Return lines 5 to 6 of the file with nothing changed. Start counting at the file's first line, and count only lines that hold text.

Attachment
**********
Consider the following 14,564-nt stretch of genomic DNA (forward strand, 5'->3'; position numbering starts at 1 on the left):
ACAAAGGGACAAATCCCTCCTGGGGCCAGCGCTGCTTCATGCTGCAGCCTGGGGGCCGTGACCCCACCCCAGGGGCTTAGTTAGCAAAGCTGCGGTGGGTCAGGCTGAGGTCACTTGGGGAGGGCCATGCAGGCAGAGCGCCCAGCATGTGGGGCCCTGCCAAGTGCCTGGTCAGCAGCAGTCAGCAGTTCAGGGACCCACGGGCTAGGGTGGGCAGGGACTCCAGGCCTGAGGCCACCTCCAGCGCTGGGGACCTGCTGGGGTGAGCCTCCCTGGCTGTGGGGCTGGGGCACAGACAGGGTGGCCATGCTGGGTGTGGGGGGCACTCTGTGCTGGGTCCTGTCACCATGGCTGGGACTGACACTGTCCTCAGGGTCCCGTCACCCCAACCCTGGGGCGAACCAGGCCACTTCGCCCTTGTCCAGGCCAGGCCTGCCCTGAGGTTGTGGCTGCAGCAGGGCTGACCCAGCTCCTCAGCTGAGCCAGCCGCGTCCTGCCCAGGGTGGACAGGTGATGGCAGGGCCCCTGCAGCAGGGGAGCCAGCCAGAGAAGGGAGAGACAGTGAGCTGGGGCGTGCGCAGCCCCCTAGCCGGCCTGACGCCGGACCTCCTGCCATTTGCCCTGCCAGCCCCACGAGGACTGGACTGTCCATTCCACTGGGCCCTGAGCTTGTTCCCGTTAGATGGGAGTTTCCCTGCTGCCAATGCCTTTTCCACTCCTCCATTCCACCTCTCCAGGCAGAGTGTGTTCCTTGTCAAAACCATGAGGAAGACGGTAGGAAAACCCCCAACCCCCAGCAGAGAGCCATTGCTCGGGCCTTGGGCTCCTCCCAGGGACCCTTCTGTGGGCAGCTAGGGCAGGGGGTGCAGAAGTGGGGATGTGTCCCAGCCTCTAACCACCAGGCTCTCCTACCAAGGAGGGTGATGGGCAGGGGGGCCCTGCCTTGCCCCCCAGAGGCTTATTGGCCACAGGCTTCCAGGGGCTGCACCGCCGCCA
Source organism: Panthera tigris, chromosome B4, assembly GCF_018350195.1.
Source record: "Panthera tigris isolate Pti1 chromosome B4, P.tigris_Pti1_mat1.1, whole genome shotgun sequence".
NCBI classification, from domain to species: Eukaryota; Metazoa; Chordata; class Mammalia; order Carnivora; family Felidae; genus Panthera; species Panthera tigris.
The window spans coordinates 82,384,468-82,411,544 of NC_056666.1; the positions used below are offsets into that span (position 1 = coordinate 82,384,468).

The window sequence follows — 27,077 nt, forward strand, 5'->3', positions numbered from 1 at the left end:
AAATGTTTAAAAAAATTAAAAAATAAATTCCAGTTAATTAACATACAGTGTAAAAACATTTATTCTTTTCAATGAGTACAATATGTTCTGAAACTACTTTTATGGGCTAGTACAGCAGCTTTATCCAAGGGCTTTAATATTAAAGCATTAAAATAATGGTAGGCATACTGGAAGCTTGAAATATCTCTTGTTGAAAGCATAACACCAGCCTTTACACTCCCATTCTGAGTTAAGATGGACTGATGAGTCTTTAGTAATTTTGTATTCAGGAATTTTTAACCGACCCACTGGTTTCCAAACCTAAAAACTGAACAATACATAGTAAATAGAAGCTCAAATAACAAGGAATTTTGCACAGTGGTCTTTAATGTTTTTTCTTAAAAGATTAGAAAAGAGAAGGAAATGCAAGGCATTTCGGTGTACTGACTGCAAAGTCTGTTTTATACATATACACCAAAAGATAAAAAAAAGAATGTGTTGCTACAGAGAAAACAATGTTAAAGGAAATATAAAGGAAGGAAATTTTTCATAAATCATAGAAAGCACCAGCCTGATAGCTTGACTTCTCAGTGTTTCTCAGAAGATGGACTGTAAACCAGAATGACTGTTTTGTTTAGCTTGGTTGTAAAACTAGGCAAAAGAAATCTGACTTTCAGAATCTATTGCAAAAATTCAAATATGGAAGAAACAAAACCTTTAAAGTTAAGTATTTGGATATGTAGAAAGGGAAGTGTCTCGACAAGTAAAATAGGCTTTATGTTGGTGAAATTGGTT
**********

NCBI classification, from domain to species: Eukaryota; Metazoa; Chordata; class Mammalia; order Carnivora; family Felidae; genus Panthera; species Panthera tigris.
The window spans coordinates 82,384,468-82,411,544 of NC_056666.1; the positions used below are offsets into that span (position 1 = coordinate 82,384,468).